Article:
Sugar Cookies

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Sugar Cookies (1973) is a surprisingly intelligent sexploitation film that subverts its own formal trappings with a reflexive narrative. It’s an early effort by writer and producer Lloyd Kaufman who is best known today for founding Troma Entertainment. Sugar Cookies bears his mark most clearly in the peculiar sub plot revolving around Monique van Vooren and her character’s crossdressing son that is clearly intended to be comic relief. This is but a small portion of Sugar Cookies and its weakest link. It isn’t funny nor is it compelling, it simply is uncomfortable.

The great strength of Sugar Cookies is the aptly named Camilla played by Mary Woronov with an intimidating intensity. Camilla is grooming Julie Kent (Lynn Lowry in her debut role) as the replacement for Alta Leigh (also played by Lowry), a porn star who was murdered in a dangerous sex game with director Max Pavell (George Shannon). The twist is that Camilla intends for Julie to kill Max in revenge for murdering Alta, Camilla’s lover. Mary Woronov looks awesome in her pant suits and can shift from maternal to domineering in her scenes with Lowry easily.

Max Pavell could have been ripped from the pages of Legs McNeil’s The Other Hollywood; he feels as a character at once authentic and highly stylized. The lore and legends from the early days of the porn industry are the obvious inspiration for the film which treats sex and sexual identity as commodities. The characters don’t so much engage in intercourse as rehearse their sex for when they must perform for others. Sex as performance becomes commodification and the character of Camilla is its manufacturer.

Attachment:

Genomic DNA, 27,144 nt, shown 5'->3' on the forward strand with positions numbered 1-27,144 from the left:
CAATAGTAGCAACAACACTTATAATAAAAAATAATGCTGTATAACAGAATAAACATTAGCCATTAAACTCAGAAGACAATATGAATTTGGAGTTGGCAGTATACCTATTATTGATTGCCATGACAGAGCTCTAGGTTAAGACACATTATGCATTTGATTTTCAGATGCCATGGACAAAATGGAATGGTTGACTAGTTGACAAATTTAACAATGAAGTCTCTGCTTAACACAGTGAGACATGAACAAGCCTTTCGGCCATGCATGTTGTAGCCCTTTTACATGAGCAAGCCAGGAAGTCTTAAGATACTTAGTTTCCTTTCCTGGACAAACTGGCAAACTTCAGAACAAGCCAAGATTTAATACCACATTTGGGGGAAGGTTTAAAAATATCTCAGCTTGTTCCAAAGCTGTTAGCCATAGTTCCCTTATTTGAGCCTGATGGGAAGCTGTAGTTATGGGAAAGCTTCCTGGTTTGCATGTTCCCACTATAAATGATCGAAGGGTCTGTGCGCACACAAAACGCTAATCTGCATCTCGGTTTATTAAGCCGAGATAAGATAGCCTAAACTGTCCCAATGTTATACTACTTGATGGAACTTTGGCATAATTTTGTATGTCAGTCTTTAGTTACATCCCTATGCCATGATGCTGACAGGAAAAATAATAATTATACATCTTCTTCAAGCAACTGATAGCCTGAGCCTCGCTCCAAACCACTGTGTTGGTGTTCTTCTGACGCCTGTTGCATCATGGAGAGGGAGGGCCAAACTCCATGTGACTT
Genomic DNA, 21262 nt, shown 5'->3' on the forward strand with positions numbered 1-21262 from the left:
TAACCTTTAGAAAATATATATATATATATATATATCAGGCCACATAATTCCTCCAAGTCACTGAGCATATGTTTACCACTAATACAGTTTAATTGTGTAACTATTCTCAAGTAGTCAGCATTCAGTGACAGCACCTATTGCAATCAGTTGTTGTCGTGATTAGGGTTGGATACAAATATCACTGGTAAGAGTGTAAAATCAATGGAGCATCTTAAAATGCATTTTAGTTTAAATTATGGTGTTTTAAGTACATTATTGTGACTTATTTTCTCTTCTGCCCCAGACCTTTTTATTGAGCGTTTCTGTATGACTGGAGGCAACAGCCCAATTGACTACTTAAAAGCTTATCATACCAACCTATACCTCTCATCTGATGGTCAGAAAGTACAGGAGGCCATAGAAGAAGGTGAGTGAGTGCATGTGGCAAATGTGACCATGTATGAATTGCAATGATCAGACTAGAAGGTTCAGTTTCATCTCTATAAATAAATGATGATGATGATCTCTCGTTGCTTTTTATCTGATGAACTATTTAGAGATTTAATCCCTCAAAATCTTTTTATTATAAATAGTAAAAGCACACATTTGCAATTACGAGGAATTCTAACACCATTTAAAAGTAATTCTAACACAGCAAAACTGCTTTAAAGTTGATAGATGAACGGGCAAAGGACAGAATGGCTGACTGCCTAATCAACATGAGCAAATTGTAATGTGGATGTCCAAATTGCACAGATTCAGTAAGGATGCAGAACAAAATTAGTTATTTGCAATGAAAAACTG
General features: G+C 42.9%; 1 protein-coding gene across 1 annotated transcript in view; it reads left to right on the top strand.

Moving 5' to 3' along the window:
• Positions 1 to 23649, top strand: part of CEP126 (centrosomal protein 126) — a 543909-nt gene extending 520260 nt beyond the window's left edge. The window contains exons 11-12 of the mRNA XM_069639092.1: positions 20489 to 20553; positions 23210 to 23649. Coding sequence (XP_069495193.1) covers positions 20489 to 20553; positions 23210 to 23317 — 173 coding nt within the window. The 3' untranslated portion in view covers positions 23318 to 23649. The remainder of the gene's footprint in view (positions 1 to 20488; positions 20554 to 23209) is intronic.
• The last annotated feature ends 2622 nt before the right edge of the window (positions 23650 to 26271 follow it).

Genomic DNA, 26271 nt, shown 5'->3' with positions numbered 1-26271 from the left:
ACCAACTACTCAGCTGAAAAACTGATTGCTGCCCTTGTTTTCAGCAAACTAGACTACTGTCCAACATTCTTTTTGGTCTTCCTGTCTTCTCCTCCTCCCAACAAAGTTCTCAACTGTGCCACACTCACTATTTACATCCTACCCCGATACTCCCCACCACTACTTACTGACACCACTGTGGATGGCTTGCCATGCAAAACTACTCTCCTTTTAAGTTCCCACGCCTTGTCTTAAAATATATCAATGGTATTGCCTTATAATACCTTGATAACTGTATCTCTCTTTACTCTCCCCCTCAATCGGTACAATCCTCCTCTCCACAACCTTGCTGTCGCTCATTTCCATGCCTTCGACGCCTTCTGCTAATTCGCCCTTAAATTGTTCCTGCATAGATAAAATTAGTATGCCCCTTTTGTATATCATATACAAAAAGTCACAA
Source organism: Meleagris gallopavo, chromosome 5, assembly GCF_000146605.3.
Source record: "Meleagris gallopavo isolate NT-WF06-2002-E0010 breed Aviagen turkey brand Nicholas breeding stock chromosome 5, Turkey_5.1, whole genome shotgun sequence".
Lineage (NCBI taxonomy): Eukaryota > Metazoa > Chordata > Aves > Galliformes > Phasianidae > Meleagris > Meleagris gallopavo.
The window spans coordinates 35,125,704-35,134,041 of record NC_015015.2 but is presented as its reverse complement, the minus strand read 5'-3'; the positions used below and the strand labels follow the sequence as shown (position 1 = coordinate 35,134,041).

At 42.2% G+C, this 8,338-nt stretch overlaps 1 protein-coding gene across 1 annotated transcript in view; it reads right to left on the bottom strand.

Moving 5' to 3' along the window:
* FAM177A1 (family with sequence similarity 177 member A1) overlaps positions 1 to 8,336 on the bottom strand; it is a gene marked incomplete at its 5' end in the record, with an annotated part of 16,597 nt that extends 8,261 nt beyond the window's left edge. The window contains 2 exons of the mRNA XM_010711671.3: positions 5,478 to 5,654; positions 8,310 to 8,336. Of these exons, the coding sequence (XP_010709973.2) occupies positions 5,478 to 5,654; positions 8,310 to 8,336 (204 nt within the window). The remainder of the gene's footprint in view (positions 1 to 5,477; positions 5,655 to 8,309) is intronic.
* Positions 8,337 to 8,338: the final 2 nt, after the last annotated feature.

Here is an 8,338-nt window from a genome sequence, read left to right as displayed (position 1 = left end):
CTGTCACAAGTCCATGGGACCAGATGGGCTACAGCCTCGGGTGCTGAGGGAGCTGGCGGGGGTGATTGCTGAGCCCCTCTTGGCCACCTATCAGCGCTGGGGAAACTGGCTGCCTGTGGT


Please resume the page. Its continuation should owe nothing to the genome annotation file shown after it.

Within the narrative complex themes of controlling identity and sexuality as a means of staking ownership begin to recall Alfred Hitchcock’s Vertigo (1958). The difference is that the images in Sugar Cookies also sexualize the character of Camilla whereas James Stewart is immune to Hitchcock’s overtures. Therefore the power Camilla wields against Julie is not absolute, it has clearly been earned or torn from the character of Max and the patriarchy that he represents. Sugar Cookies is by no means a feminist text, it’s merely a sophisticated work of genre deconstruction.

Sugar Cookies looks incredible on Blu-ray from Vinegar Syndrome. This essential document of the sexploitation genre not only played a pivotal role in the careers of Lowry and Kaufman, but was one of the first films that Oliver Stone worked on. Paul Morrissey and Andy Warhol fans will also be delighted to spot Ondine in a small role as Camilla’s assistant. This one is worth seeing.